“ These a sea where no land was to be seen. important and now acknowledged It was already late in the summer, facts are derived from and by means and Gudlief and his party made of the critical and highly praise- many prayers that they might escape; worthy efforts of Christian Rafn and and it came to pass that one day the Royal Society of Northern An- they saw land in this same south

western ocean, but they knew not

which Humboldt (2 Cos. 235) says, what land it was. Then they re- was composed in the year 825, states, solved to sail to the land, for they according to Letronne, that the Irish were weary of contending longer with clerici or priests were driven from the the violence of the sea, and they found Faroe Islands in 795, and then began a good harbor, and when they had to visit Iceland (Recherches Geograpbeen a short time on shore, there hique et Critique, 129–146). Certain came some people to them. They it is that, when Ingolf reached and knew none of this people, and they settled in Iceland, he found there cerwere of strange aspect, but it rather tain Irish mass books, bells and obappeared to them, that they spoke jects of a similar character, which Irish.”

had been left there by the Irish. And “This portion of America," contin- if as his testimony would leave us to ues Professor Andersen, “is in the conclude, “these objects had belonged Sagas of Thorfin Karlseful, called (says Humboldt, 2 Cosmos. 235), to Ireland edh Miklah, that is to say Irish monks, the question arises natuGreat Ireland, and it is claimed, that rally why these monks should be the name arose from the fact, that termed in the native Sagas, Westernthe country had been colonized long men who had come from the west before their visit by the Irish. Com- across the sea. (Kommir til vestan ing from their own green isle to a um haf"?) In the oldest Sagas, the vast continent, possessing many

historical narratives of Thorfinn of the fertile qualities of their native Karlsсfue and the Landnama Buk, soil, the appellation was a natural one, mention is made of a country to the and there is nothing improbable in the west, six days sail south from Vinconclusion. The Irish visited and in- land, which is expressly called Irehabited Iceland, toward the close of the land edh Mikla or Great Ireland eighth century. To accomplish this which was inhabited by the Irish, voyage, they had to traverse a stormy and was a Christian country. The ocean to the extent of eight hundred omission of its name and all reference miles. As early as 725 they were to it by Diciul, in connection with found upon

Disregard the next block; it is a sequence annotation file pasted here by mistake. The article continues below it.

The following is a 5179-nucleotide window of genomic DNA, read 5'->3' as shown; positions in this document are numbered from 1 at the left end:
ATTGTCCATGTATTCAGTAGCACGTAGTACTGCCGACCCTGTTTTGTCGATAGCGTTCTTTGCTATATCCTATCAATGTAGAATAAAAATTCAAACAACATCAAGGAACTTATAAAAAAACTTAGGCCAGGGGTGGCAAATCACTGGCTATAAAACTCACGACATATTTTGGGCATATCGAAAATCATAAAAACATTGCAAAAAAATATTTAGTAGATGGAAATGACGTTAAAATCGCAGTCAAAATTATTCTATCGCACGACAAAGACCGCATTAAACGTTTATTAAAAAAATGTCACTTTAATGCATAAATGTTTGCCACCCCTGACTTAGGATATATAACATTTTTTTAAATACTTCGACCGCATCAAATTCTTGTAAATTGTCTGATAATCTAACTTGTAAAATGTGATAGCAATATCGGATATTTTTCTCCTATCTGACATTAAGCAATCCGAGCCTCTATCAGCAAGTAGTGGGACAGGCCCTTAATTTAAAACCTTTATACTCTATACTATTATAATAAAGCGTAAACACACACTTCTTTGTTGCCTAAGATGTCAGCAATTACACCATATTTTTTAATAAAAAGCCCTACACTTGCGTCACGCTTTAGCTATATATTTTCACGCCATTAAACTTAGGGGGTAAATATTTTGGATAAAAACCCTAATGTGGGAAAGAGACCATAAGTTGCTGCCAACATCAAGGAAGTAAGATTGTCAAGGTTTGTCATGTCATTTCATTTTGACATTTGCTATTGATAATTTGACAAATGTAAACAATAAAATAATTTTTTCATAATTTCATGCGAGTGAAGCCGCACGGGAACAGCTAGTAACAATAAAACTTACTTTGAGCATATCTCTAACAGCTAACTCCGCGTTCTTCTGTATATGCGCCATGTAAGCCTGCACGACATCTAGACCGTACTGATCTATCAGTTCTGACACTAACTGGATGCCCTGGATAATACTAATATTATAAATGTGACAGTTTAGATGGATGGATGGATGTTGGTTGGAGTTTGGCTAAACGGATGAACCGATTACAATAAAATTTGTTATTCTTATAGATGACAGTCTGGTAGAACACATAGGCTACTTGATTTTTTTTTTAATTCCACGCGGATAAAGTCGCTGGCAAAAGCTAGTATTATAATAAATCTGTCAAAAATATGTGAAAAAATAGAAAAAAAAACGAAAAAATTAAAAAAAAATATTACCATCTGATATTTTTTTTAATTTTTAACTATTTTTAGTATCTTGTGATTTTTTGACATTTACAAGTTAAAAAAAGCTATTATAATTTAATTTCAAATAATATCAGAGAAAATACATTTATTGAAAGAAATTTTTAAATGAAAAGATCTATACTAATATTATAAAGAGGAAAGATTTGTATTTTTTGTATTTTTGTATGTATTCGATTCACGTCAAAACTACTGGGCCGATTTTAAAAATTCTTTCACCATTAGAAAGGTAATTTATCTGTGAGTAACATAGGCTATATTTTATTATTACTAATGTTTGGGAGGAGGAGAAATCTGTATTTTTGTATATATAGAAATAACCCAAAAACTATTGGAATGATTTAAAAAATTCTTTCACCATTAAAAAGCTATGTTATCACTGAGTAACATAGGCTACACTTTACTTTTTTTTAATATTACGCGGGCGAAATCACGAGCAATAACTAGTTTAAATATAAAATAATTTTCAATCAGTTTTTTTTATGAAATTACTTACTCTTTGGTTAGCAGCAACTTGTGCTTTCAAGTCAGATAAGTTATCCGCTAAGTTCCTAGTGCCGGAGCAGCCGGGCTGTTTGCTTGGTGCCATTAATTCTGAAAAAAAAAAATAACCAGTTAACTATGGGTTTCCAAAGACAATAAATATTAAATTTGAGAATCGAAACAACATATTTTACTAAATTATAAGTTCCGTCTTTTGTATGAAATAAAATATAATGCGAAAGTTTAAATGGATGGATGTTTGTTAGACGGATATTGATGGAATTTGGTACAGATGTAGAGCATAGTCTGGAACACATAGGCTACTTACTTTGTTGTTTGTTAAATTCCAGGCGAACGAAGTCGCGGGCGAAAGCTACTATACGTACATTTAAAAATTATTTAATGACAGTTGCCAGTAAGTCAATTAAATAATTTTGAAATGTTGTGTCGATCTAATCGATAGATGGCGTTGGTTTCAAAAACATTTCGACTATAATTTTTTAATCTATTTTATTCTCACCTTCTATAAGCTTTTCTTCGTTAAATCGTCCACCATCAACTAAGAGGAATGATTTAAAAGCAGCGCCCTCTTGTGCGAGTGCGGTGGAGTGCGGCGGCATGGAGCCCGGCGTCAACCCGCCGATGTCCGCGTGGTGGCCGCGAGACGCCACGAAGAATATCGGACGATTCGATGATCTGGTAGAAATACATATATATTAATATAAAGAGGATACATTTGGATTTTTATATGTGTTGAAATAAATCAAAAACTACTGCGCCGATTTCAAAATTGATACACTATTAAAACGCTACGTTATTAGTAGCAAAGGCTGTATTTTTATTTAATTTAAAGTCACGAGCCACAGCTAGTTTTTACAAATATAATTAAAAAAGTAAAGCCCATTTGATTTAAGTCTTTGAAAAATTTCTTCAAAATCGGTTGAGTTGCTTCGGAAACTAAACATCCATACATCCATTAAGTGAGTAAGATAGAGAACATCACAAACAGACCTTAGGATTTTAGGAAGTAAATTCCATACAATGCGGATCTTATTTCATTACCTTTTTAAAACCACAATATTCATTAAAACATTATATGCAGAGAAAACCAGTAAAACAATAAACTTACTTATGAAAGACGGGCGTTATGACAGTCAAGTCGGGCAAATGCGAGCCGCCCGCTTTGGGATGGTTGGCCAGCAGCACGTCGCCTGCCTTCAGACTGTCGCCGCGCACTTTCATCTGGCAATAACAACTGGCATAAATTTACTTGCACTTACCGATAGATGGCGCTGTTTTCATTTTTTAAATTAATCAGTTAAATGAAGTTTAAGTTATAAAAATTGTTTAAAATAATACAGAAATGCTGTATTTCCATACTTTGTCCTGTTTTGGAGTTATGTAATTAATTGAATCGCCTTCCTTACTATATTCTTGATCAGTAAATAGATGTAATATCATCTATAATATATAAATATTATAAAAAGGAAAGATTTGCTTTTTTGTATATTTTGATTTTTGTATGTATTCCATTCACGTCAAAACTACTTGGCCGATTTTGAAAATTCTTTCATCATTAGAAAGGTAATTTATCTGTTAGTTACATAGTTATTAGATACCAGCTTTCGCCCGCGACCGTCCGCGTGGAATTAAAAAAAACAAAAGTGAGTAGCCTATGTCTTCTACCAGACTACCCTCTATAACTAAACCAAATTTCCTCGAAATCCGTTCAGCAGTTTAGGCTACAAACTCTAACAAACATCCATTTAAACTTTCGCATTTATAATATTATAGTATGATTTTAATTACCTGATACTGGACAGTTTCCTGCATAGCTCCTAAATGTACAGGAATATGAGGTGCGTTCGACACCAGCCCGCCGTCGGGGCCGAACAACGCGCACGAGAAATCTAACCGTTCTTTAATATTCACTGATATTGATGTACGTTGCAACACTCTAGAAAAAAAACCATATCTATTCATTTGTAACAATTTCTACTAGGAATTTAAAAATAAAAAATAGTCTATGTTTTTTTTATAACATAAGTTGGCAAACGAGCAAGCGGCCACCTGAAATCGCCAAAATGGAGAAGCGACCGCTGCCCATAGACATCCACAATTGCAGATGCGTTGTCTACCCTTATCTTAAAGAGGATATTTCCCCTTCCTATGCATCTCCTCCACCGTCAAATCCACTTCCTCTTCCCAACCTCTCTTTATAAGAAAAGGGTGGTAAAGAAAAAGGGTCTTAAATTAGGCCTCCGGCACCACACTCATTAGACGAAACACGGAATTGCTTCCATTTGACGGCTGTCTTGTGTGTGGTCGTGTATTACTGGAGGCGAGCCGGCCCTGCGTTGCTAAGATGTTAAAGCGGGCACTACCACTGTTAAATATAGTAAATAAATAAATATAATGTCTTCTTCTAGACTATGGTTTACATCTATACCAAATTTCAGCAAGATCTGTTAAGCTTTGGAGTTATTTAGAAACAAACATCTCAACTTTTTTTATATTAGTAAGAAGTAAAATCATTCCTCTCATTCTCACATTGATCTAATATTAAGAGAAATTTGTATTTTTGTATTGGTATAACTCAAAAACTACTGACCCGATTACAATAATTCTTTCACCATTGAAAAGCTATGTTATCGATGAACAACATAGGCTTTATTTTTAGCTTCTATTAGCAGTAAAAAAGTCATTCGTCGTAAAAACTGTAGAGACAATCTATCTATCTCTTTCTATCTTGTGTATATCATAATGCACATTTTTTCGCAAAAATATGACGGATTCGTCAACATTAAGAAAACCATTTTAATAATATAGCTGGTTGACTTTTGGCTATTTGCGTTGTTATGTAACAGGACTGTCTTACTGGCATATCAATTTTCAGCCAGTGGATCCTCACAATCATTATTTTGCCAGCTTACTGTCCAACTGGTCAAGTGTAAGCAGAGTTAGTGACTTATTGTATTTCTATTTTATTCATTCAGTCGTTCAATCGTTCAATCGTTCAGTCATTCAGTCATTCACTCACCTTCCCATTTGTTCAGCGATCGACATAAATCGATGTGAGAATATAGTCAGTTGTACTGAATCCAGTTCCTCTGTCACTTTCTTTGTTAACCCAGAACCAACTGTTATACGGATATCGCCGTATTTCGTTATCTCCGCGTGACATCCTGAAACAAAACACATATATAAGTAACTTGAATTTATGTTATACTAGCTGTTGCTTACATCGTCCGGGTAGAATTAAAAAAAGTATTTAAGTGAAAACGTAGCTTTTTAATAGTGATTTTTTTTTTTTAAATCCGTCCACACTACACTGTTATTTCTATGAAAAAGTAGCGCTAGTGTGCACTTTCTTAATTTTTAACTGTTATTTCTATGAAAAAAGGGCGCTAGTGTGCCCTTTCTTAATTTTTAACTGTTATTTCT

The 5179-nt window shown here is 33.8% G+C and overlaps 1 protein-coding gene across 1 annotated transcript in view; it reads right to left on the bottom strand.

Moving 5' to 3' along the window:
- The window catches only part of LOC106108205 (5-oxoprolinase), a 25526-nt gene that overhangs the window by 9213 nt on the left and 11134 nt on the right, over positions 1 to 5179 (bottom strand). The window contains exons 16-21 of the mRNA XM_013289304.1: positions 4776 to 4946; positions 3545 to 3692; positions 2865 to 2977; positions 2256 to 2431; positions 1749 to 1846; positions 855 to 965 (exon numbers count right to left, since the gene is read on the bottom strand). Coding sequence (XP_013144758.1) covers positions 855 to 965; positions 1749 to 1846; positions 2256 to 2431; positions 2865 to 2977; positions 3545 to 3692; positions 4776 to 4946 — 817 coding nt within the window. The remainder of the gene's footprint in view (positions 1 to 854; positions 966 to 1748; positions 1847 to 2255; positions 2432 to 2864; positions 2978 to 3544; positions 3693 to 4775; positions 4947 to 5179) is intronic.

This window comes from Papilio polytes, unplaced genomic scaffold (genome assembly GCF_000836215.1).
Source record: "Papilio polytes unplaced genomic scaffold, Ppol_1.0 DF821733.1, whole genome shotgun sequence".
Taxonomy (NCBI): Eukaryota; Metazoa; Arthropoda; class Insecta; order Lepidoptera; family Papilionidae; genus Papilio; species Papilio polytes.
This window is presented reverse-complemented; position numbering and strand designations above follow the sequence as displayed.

the Faroes Islands. the relics found there, is easily acVoyages between Ireland and Iceland counted for by the fact that the in the tenth century were of ordinary voyage of Ernulpus and Buo to Ireoccurrence, and, being a people fa- land ed Mikla, took place in 827, two miliar with the sea, they were years after Diciul's book was pubtainly not incapable of such lished. (See McGoeghagan History, voyage."

Ireland, 203). The Irish monk Diciul, in a great Their names, “Ernulphus," "Irework entitled De Mensura orbisterrae, landum hominum ” and “Buo juve



nem ejusdem provinciam," a youth written in the French language, and of the same country, are mentioned entitled Geographique des peuples Islain the Sagas and by Angrim Johnson, mique, and the letter of Mehrens acas the Irish monks who had so arrived companying it. Mr. Mahrens stated in Iceland from the west across the as the result of some researches he sea, (McGeohegan History of Ireland had prosecuted that there was an exIbid.) Other testimonies, Humboldt tensive country some five or six days' (Ub. Supra. 234) says, "extend to sail south of Vinland, called by the 1064, and probably about 982, Ari. Scandinavians, Ireland edh Mikla or Marson of the powerful Icelandic race Great Ireland, and this was the same of Ulf the squint-eyed, was driven by territory now occupied by the Amestorms southward, on the coast of rican States of North and South this Whiteman's land or Great Ire- Carolina, Georgia and Florida. Sitland, lying between what is now called uated west of Iceland, and settled by Florida and Virginia, and was there the Irish many centuries before the baptised by the people of the country discovery of Iceland, he concluded in the Christian faith. Arefroid, the that this was the west Ireland from most ancient and respectable historian which the Westmen and Irish, menof Iceland, reports and confirms this tioned in the Sagas, came. One of statement. (Mem. So. Antiq., Copenh, the evidences upon which Mr. Meh1859-1860, 55), and he adds that this rens said he had come to this conclusame Ari Marson was his own ances- sion, was that the great Arabic tor. From Humboldt, we further geographer Edrisi, cited by Bryant learn, that the Skralinger related to (U. S. History, 66), as good authority, the Northmen settled in Vinland,